Lets discuss what are we trying to achieve by applying functional programming to game development

What are our goals?

Artūras Šlajus

2022

Before we dive in...

Let's discuss what we want to achieve with all of these techniques.

We want these things:

  • Runtime stability: things should not crash in runtime.
     
  • Compile-time correctness: if it compiles, it works (correctly)!
     
  • Understandability: code should be easy to read and understand for everyone.
     
  • Maintainability: changing the code later shouldn't break things.
     
  • Testability: testing should be easy and not require various trickery.

Runtime stability

Runtime stability

Why do runtime errors happen?

Runtime errors are always failures in the code.

A runtime error happens when:

  • The programmer assumes in the code that the state of something will be X:
    • A socket will be open for writing.
    • A file will be open for reading.
    • A collection will be non-empty.
    • A state machine will be in a particular state.
    • A reference will not be null.
  • And it just isn't so in runtime.

Runtime stability

Runtime errors are completely avoidable.

In theory, if there was no way to abort the program (either by throwing an exception or just killing the process), you would be forced to handle everything.

However, it is often more practical to assume the situation is exceptional and abort the program instead of handling things.

Problems start when ordinary situations are being treated as exceptions.

Runtime stability

Functional programming helps us with this goal in a couple of ways:

  • Functions can return errors as values, making them explicit.

     
  • We can then use functional combinators to make handling them easy.


     
  • We can make illegal states irrepresentable. You can't have an error if it's impossible to construct a data structure representing an illegal state.
Either<IOError, string> readFile(string path);
// instead of
File openFile(string path);
Either<ImmutableList<IOError>, ImmutableList<string>> readFiles(
  IEnumerable<string> paths
) => paths.Select(readFile).validateAll()
// The length of an array is never negative, why is `int` used here?
public uint LengthU<A>(this A[] arr) => (uint) arr.Length;

Compile-time correctness

Compile-time correctness

However, we can avoid some of them by:

  • Using good type signatures that do not lie.


     
Option<A> RandomElement<A>(this IReadOnlyList<A> list);
// instead of
A RandomElement<A>(this IReadOnlyList<A> list)

We can't avoid all logic errors in our code.

Compile-time correctness

 

  • Using good type signatures that do not lie.
  • Constraining our types to enforce invariants.
// If you have an instance of this type, it means that 
// the inner string was a valid Unity asset ID at the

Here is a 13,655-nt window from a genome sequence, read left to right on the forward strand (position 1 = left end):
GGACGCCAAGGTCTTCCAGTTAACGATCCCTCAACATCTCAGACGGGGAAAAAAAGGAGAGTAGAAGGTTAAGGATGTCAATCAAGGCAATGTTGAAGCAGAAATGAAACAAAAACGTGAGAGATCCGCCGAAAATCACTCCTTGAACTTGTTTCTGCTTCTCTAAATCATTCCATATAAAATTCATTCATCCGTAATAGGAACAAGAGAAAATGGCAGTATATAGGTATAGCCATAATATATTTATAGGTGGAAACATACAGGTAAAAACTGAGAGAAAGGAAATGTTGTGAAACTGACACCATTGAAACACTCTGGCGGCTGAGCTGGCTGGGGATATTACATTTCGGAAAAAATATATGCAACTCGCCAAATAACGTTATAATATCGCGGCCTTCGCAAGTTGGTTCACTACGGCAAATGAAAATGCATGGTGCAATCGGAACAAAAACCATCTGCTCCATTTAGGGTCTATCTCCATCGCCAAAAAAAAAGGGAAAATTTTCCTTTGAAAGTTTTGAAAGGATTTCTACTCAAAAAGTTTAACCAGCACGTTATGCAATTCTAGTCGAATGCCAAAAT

// time of creation of this structure.
class AssetGuid {
  public readonly string id;
  
  // Private constructor
  AssetGuid(string id) => this.id;
  
  public Either<Error, AssetGuid> create(string id) => 
    /* ... */;
}

However, we can avoid some of them by:

We can't avoid all logic errors in our code.

Compile-time correctness

 

  • Using good type signatures that do not lie.
  • Constraining our types to enforce invariants.
  • Using proof values to enforce ordering.
struct HitPointsWereReplenishedProof {}

HitPointsWereReplenishedProof replenishHitPoints();
void applyAttackDamages(
  HitPointsWereReplenishedProof proof
);

 

  • Using good type signatures that do not lie.
  • Constraining our types to enforce invariants.

However, we can avoid some of them by:

We can't avoid all logic errors in our code.

Compile-time correctness

 

  • Using good type signatures that do not lie.
  • Constraining our types to enforce invariants.
  • Using proof values to enforce ordering.
  • And other techniques that we will be covering in this course.

At the end of the day the goal is simple:

  • Get out of the dreaded write-compile-run-crash-debug-fix
    cycle and replace it with write-compile-run cycle.

 

  • Using good type signatures that do not lie.
  • Constraining our types to enforce invariants.

However, we can avoid some of them by:

We can't avoid all logic errors in our code.

Understandability and maintainability

Understandability and maintainability

Code is written once, but read many times. Often, a lot later.

We need to make sure that anyone after any amount of time would be able to:

  • Read the code and understand its intentions.
  • Be able to modify it without introducing issues.
  • Ideally, without extensive research first.

To do that, we'll cover:

  • Semantic types.
  • Good vs bad function type signatures.
  • Code comments: where, what and when.
  • Type-driven system design.
  • Static traceability: how find usages in IDE is your friend.

Testability

Testability

Tests are important for:

  • Making sure we implemented the right thing.
  • Making sure that implementation will not break over time.

Pure functions are ultimately testable:

DateTime calculateLevelUpTime(
  DateTime now, Level level
) =>
  now + level * 1.minute();
  
// instead of

DateTime calculateLevelUpTime(Level level) =>
  DateTime.Now + level * 1.minute();

Next steps

Next we will start looking into the basic blocks of functional programming.

See you in the next video!

U3. What are our goals?

By Artūras Šlajus

U3. What are our goals?

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